Finally, here at RecWorks, we are working with many of the best companies in London who are looking for Java developers. If you’re not happy in your current role then feel free to give us a call/email for an informal chat. We are far more interested in building long-term relationships than one off placements, but if you do feel you need a change then we would be happy to help. Please check out www.recworks.co.uk/jobs for the latest additions.

See you next time.

Packt Publishing are a unique publishing company specializing in highly focused books on specific technologies and solutions – please visit their site to find out more about them: http://www.packtpub.com/

Each month we run a promotion with Packt in which GDC members will be selected at random to receive free books. This month we are offering 2 LJC members the chance to win;

First Prize Winner will receive 1 print copy of his/her choice
Runner Up Winner – 1 ecopy of his/her choice

Here are the books on offer this month, the winner will be picked at random and announced at the end of the month:

Irrlicht 1.7 Realtime 3D Engine Beginner’s Guide

Railo 3 Beginner’s Guide

Moodle 2.0 Course Conversion Beginner’s Guide

Ext JS 4 First Look

Moodle 2 for Teaching 4-9 Year Olds Beginner’s Guide

Moodle 2 Administration

To take part in the promotion all you have to do is send an email to me at bc@recworks.co.uk with your name, your book choice and the address you would like your book to be sent. Please mark ‘GDC Packt Publishing’ as the subject title.

Congratulations to Aaron J. Lang and Daniel Watkins who have both won a prize in December’s draw!

Please visit the Packt site at www.packtpub.com

Good luck,

Barry Cranford

The Graduate Developer Community’s next free event is ‘December’s Code Share: Java Puzzlers’ on Wednesday 7th December at 6:30pm.

Please see link for details and to sign up – http://www.meetup.com/grad-dc/events/41237242/

Java Puzzlers

There are more things in heaven and earth, Horatio, Than are dreamt of in your philosophy

William Shakespeare’s Hamlet http://www.online-literature.com/shakespeare/hamlet/6/ The year is coming to and end and there’s a last day of term feel to the last code share of 2011.  We’re going to solve some puzzles.  It’s going to make a nice change Joshua Bloch and Neal Gafter have gathered together a good collection in their book Java Pluzzlers http://www.javapuzzlers.com/

These behaviors are known as  traps, pitfalls,  and corner cases. Every platform has them, but Java has far fewer than other platforms of comparable power. The goal of the book is to entertain you with puzzles while teaching you to avoid the underlying traps and pitfalls. By working through the puzzles, you will become less likely to fall prey to these dangers in your code and more likely to spot them in code that you are reviewing or revising.

Joshua Bloch’s and Neal Gafter’s A Java Puzzlers Samplerhttp://www.javapuzzlers.com/java-puzzlers-sampler.pdf Does every language have them?  It would be interesting to see some from languages other than java.   The puzzles seem like the black holes of software, the places where the normal laws break down.  This isn’t true, the laws are behaving exactly as they should but interacting in unexpected ways.  That’s why studying these puzzlers is such a useful exercise: it forces to look at what is really happening, to see the rules for what they really are. They also remind us of Spolsky’s Law of Leaky Abstractions.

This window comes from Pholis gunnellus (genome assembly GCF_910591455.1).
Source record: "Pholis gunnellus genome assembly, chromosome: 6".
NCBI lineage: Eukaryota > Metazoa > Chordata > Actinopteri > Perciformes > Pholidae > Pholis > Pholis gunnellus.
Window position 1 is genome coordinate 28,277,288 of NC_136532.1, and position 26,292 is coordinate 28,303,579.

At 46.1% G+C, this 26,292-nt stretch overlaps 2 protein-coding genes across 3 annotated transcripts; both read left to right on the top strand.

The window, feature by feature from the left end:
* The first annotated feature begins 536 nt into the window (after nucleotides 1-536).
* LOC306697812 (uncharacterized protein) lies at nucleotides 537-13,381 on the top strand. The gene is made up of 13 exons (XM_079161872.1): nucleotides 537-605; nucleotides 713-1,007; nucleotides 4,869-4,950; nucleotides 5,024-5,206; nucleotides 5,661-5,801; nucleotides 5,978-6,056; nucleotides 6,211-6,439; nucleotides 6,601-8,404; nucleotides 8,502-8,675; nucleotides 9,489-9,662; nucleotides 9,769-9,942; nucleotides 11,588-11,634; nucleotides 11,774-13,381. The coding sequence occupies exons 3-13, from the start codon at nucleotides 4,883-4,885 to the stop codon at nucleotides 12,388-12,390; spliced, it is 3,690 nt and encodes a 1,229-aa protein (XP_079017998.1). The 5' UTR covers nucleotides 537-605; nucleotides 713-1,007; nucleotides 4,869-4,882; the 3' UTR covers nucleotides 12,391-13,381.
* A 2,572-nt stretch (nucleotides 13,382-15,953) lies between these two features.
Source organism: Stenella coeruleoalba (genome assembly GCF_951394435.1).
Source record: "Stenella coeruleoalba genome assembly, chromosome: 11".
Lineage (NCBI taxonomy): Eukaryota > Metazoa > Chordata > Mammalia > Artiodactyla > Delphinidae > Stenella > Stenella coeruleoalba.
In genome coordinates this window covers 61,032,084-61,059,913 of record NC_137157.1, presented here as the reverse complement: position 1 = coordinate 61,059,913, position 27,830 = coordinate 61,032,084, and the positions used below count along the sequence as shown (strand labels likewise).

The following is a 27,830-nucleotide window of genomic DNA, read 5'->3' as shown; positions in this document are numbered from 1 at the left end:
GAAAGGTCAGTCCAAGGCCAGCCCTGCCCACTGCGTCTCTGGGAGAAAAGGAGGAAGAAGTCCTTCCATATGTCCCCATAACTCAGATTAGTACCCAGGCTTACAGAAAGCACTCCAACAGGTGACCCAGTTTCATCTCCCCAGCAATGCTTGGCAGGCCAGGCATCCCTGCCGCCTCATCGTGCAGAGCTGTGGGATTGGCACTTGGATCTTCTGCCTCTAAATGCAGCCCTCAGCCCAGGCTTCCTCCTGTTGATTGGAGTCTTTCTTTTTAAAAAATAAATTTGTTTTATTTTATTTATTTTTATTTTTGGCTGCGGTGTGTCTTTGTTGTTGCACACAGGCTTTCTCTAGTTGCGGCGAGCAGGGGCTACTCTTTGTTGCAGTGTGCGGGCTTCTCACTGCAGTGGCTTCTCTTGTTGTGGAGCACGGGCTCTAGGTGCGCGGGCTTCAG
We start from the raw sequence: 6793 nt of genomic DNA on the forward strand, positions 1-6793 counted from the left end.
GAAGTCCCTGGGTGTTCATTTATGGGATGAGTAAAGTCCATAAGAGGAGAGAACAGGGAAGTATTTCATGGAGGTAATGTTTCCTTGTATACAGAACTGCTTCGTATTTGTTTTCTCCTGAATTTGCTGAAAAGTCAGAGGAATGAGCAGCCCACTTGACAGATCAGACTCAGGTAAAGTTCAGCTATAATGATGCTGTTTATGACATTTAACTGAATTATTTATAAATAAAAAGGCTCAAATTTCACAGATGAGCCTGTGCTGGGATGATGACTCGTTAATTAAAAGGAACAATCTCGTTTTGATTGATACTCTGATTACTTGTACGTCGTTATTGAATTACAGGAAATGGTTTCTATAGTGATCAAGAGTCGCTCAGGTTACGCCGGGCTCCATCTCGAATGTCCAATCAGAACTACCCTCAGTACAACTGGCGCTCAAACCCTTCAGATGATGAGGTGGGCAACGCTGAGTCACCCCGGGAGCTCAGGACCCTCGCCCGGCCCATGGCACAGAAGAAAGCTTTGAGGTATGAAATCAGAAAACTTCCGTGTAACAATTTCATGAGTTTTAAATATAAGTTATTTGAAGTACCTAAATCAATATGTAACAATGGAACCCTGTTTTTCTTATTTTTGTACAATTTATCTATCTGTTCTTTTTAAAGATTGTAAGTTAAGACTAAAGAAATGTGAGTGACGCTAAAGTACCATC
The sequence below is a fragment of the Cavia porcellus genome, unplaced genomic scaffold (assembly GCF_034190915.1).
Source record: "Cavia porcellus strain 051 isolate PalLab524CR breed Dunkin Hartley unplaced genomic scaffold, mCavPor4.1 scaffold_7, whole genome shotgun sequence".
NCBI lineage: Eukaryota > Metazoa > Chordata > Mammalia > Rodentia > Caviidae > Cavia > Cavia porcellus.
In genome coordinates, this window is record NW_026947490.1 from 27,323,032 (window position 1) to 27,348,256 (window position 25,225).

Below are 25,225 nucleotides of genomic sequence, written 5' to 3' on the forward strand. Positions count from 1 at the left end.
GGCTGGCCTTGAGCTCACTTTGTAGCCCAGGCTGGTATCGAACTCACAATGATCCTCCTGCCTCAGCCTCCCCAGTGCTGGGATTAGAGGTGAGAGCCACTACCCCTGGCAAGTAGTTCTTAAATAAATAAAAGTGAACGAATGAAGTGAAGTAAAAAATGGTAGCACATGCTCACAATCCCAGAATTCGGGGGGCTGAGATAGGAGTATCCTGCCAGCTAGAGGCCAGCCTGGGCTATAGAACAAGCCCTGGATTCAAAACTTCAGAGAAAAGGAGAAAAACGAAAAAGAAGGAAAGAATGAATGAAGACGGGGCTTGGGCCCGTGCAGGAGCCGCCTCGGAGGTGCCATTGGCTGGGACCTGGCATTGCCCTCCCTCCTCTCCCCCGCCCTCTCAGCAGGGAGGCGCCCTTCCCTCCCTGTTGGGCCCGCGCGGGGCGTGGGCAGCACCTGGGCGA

All non-trivial abstractions, to some degree, are leaky. Abstractions fail. Sometimes a little, sometimes a lot. There’s leakage. Things go wrong. It happens all over the place when you have abstractions.

Joel Spolsky’s Law of Leaky Abstractions  http://www.joelonsoftware.com/articles/LeakyAbstractions.htmlComputer programming is all about building abstractions, code is just a lie we tell ourselves because we cannot cope with complex reality of engines we tend.  There is nothing wrong with that as long as we don’t start believing them.

A lot of computer programming consists of building abstractions. What is a string library? It’s a way to pretend that computers can manipulate strings just as easily as they can manipulate numbers. What is a file system? It’s a way to pretend that a hard drive isn’t really a bunch of spinning magnetic platters that can store bits at certain locations, but rather a hierarchical system of folders-within-folders containing individual files that in turn consist of one or more strings of bytes.

idid Looking at these puzzles reminds us that there is more going on than our simplified philosophical abstractions allow for.  In these puzzles the consequences are obvious, they results jump out and confound us.  In our day to day code those consequences are hard to see.  They may result in code that performs poorly.  They may confound only a fraction of ours users under unusual circumstances.  Regardless, their are always consequences and it does us good to be reminded of them. Also, it’s fun to do puzzles.

Challenge: Language Quirks

Thanks to Peter Lawrey of Vanilla Java for the following challenge.

Give all the types and values for which `x` make this an infinite loop.  There are 16 answers!

while(x == -x);

Here is another one, this time with 3 answers.

while(x != x + 0);

Please bring along your answers, or any other example of a language behaving strangely.

What’s Going To Happen?

On Monday 5th December, a couple of days before the share, we’ll send out an email to everybody who has signed up.  If you have any code to contribute please send it in a reply to that email.

On Wednesday 7th December, the Code Share itself, we will all have a couple of short presentations.  This will be followed by breaking out into groups to try and predict the behaviour of the code.  Will we be able to successfully predict the outcome?  The puzzles will be printed, so you won’t have to bring a laptop. Afterwards we will come back together as a group to discuss what we have learned.

After the event we will be heading to the Half Moon, 213-223 Mile End Road, Mile End, Greater London, E1 4AA – http://www.jdwetherspoon.co.uk/home/pubs/th… – for drinks/networking.

ThoughtWorks are delighted to be sponsors of the December Code Share!

This event is hosted in collaboration with the London Java Community. We expect many programmers across the range from junior to experienced to be participating, so it’s a great chance to see how code is viewed by an experienced programmer.

The Graduate Developer Community’s next free event is
‘Lego XP Game: Queen Mary University’ on Tuesday 22nd
November at 6pm.

Please see link for details and to sign up – http://www.meetup.com/grad-dc/events/40795692/